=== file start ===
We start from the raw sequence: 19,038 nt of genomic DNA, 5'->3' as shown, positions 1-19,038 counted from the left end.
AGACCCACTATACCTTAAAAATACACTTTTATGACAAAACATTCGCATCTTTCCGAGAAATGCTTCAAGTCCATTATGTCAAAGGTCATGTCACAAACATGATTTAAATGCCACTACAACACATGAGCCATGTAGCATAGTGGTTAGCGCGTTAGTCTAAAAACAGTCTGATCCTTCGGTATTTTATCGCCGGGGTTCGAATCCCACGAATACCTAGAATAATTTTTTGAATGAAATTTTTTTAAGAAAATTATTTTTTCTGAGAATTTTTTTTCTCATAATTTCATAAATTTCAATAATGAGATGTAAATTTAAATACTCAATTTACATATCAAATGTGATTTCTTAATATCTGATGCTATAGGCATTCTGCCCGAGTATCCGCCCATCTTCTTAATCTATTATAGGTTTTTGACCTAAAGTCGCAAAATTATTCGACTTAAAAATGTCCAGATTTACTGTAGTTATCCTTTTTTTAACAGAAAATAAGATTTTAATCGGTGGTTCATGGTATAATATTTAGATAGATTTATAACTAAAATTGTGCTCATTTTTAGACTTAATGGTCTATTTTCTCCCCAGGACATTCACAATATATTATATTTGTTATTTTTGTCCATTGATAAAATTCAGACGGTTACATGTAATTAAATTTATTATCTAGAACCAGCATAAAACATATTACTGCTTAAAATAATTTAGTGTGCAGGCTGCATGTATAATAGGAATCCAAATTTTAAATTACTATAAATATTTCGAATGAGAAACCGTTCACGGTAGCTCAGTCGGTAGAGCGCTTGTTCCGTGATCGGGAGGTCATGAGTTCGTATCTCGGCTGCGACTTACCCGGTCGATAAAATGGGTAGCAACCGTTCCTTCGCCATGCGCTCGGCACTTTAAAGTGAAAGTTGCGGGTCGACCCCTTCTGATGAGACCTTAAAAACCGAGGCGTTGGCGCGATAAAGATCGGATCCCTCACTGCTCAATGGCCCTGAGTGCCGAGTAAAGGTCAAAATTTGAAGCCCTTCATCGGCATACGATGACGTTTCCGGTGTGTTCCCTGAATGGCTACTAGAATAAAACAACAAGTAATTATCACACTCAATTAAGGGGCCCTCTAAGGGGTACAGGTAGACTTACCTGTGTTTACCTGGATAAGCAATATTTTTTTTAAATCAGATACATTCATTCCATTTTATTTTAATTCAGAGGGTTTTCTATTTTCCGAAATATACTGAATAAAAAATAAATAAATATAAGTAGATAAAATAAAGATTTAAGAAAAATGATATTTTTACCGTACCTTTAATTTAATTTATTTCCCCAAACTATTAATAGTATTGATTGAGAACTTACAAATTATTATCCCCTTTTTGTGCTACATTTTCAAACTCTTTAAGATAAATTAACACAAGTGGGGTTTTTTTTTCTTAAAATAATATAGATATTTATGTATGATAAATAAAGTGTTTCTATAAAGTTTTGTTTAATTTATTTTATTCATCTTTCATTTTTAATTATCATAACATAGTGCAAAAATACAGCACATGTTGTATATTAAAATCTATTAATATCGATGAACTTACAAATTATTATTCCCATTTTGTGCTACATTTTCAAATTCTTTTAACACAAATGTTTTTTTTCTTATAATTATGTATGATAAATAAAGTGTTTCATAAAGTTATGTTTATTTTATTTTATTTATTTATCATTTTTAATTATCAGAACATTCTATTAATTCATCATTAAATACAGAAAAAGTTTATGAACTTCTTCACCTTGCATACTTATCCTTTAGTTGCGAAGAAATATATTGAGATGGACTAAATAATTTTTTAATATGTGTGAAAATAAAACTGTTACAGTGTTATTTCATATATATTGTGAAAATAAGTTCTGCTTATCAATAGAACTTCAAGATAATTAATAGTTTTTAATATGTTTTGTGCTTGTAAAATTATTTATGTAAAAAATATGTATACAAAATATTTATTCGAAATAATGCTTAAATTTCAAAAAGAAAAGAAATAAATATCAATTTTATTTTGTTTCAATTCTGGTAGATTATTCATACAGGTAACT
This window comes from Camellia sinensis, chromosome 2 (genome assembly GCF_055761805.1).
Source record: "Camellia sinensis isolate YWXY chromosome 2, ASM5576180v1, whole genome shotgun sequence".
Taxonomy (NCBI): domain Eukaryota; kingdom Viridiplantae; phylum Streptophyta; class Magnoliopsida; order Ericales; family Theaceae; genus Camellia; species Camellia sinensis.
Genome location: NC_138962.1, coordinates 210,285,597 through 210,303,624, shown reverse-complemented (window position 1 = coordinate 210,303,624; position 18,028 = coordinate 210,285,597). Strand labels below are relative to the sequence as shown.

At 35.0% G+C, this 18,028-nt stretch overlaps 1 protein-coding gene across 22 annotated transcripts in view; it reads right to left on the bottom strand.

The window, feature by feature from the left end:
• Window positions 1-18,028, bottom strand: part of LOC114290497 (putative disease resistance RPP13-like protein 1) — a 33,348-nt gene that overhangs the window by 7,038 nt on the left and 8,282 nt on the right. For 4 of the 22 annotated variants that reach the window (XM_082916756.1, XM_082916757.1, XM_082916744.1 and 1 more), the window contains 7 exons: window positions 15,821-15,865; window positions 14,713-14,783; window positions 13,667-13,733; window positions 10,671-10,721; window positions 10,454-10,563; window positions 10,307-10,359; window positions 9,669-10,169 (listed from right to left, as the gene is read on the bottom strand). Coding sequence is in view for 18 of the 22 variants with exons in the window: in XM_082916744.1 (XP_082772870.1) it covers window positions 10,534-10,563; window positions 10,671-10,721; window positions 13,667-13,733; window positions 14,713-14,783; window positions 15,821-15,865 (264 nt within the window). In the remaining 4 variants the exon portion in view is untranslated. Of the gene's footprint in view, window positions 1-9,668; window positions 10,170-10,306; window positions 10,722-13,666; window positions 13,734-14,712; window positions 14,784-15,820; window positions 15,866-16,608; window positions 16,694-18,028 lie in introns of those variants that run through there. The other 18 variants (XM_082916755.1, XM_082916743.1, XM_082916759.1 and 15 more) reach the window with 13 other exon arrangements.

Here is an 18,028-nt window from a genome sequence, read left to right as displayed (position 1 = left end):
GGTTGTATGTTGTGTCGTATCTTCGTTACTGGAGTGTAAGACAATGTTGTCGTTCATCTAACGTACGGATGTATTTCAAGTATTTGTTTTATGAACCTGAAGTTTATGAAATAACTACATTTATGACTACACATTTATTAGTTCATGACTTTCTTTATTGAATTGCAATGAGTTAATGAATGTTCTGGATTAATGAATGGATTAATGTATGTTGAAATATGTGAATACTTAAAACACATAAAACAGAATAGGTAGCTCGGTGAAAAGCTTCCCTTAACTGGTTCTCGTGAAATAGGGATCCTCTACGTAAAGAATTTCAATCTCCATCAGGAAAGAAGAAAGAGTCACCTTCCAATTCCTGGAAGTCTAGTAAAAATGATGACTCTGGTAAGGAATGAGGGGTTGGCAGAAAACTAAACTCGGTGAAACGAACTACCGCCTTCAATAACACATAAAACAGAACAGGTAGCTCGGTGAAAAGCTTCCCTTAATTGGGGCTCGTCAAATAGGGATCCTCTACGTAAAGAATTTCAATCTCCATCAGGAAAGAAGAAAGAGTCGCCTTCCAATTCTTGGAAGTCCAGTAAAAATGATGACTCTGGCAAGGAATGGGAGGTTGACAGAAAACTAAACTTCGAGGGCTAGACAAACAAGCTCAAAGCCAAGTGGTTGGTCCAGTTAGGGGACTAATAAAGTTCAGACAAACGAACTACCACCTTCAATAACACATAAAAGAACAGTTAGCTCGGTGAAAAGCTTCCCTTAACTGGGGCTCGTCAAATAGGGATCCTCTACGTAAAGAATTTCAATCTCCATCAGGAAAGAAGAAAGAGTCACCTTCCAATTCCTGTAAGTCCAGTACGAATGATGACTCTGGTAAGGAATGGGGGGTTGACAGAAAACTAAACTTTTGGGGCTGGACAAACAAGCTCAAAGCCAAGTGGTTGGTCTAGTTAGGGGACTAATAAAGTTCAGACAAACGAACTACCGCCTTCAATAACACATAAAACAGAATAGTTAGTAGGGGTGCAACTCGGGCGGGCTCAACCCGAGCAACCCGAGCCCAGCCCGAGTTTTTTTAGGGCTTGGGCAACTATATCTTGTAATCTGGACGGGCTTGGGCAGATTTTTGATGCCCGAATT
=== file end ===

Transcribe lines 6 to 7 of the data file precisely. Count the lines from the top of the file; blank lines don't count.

Genome location: NC_138962.1, coordinates 210,285,597 through 210,303,624, shown reverse-complemented (window position 1 = coordinate 210,303,624; position 18,028 = coordinate 210,285,597). Strand labels below are relative to the sequence as shown.

At 35.0% G+C, this 18,028-nt stretch overlaps 1 protein-coding gene across 22 annotated transcripts in view; it reads right to left on the bottom strand.